1856 Founding member of Wilberforce University near Xenia Ohio. Pledged $100.00 to help get it (the school) started. [Source: Recollection of Seventy Years, D Payne, special collections room, Wilberforce University.]
1866 In April present at the Ohio AME Conference which convened in Chillicothe, Ohio [ Christian Recorder, February, 1867]
1868 Presided at a number of marriages in Chillicothe, Ohio [His mother Jemima died this year] 1878 Died in Pittsburgh January 14

Carrie Williams Clifford was a member of the Niagara Movement, a forerunner of the NAACP. She founded the Ohio Federation of Women's Clubs. Carrie was born in Chillicothe, Ohio in 1862, but shortly after her birth the family moved to Columbus, Ohio.

She married William Clifford , a African American member of the Ohio General Assembly (Legislature), they moved to Cleveland, Ohio and then to Washington DC. In addition to her political work, she was a poetess and writer.


Mamie Fox was the daughter of Squire Fox, a former slave who came to Chillicothe Ohio. Mamie was one of the first female graduates of Chillicothe High School. She published many of her poems in a popular literary magazine, the Ringwood Journal. She worked for a time as the secretary to the president of Wilberforce and then went to North Carolina where she became a teacher and taught in the freedman schools.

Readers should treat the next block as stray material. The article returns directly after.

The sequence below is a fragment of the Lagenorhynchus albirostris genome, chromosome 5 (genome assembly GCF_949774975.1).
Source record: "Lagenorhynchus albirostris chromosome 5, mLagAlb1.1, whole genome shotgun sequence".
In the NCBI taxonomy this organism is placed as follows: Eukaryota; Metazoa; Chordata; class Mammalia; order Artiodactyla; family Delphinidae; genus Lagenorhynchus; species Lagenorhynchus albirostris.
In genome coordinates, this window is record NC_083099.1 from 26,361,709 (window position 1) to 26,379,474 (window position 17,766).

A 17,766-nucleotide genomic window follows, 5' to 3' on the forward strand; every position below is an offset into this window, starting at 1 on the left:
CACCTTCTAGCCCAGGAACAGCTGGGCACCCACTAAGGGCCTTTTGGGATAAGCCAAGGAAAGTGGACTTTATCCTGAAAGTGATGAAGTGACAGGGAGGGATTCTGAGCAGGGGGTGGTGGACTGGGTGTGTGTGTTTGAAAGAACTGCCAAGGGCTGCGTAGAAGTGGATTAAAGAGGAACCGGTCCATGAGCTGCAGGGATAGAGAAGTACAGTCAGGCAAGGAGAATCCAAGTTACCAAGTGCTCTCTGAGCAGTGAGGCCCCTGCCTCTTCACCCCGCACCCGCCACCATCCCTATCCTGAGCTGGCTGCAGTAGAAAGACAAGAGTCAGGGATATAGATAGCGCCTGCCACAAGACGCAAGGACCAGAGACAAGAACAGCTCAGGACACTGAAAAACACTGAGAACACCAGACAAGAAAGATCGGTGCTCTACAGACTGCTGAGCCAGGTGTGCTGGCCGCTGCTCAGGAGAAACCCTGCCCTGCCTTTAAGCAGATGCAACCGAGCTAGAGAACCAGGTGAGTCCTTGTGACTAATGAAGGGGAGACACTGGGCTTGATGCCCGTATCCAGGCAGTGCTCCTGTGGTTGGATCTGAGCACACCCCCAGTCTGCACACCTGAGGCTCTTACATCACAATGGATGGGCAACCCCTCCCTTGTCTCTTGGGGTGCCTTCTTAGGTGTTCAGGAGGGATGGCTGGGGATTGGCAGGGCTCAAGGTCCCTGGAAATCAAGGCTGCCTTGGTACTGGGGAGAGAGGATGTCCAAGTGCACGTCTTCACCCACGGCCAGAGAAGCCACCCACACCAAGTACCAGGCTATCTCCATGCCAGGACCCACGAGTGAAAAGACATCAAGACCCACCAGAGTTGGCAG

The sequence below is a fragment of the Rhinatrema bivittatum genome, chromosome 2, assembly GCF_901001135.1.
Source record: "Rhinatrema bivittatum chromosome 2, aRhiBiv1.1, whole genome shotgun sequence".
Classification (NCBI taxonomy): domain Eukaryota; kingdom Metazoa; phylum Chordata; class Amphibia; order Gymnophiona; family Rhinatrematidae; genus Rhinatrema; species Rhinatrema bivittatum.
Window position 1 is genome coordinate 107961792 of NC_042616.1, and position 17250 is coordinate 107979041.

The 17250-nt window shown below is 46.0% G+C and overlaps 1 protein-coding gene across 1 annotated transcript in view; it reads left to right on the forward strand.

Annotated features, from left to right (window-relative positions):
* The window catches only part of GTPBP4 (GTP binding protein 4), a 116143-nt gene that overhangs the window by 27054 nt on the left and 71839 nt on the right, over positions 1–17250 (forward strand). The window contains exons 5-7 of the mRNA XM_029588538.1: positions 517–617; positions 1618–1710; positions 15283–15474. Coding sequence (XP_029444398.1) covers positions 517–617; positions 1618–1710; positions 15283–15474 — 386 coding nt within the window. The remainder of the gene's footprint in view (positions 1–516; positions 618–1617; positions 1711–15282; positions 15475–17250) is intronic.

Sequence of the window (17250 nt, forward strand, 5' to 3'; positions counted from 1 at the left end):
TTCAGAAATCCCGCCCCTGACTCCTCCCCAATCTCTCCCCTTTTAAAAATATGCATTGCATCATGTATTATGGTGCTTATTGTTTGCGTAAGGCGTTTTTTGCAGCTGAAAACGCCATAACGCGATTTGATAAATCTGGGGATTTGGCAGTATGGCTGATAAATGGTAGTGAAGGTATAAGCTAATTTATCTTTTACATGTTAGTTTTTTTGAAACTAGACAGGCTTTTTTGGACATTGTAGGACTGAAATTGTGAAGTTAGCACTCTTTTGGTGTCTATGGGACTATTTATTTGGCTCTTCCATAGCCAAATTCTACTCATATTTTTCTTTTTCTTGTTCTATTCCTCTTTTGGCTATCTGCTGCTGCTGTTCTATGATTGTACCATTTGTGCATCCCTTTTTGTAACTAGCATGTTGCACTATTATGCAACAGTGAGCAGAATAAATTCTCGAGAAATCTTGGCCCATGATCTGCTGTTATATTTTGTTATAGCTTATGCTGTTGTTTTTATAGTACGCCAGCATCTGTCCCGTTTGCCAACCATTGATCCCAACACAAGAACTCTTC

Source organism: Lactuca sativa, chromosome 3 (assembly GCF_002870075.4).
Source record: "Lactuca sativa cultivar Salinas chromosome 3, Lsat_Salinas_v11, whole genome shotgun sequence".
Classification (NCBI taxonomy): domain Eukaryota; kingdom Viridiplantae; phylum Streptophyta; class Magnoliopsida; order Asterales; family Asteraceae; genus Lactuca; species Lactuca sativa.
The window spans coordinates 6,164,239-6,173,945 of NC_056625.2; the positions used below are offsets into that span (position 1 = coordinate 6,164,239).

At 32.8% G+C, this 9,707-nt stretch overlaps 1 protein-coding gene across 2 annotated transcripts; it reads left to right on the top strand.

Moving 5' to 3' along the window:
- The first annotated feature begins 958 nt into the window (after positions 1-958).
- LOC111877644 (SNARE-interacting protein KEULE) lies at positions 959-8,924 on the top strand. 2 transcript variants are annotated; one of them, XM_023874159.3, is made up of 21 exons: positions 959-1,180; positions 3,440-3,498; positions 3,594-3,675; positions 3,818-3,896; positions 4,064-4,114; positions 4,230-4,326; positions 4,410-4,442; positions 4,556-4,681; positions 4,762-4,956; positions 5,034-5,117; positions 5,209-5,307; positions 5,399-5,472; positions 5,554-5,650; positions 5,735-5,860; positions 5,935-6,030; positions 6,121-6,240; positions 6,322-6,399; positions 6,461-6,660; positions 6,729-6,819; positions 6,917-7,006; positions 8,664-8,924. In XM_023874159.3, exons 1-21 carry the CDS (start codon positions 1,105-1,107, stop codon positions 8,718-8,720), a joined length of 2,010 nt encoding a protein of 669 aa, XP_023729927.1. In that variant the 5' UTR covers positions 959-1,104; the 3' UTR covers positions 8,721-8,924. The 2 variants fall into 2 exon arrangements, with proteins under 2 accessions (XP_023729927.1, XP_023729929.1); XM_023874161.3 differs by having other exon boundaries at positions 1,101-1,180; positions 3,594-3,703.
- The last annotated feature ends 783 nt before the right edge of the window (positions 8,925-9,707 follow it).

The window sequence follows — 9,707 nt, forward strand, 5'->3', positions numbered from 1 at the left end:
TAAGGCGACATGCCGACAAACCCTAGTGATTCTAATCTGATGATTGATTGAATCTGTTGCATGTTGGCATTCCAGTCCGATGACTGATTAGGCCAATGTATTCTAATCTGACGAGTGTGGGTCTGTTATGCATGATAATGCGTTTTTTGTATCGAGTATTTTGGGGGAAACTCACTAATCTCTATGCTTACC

Born in Ross County Ohio, in 1862, Emma Reynolds was the first woman of color to be admitted to Northwestern University School of Medicine. She completed her degree and and first practiced medicine in Texas. However, in 1902 poor health forced her to return to Ohio, where she continued to practice medicine until her death in 1917. She is buried in Huntington Township in the family cemetery of her sister Mary Reynolds(Thomas) Davis.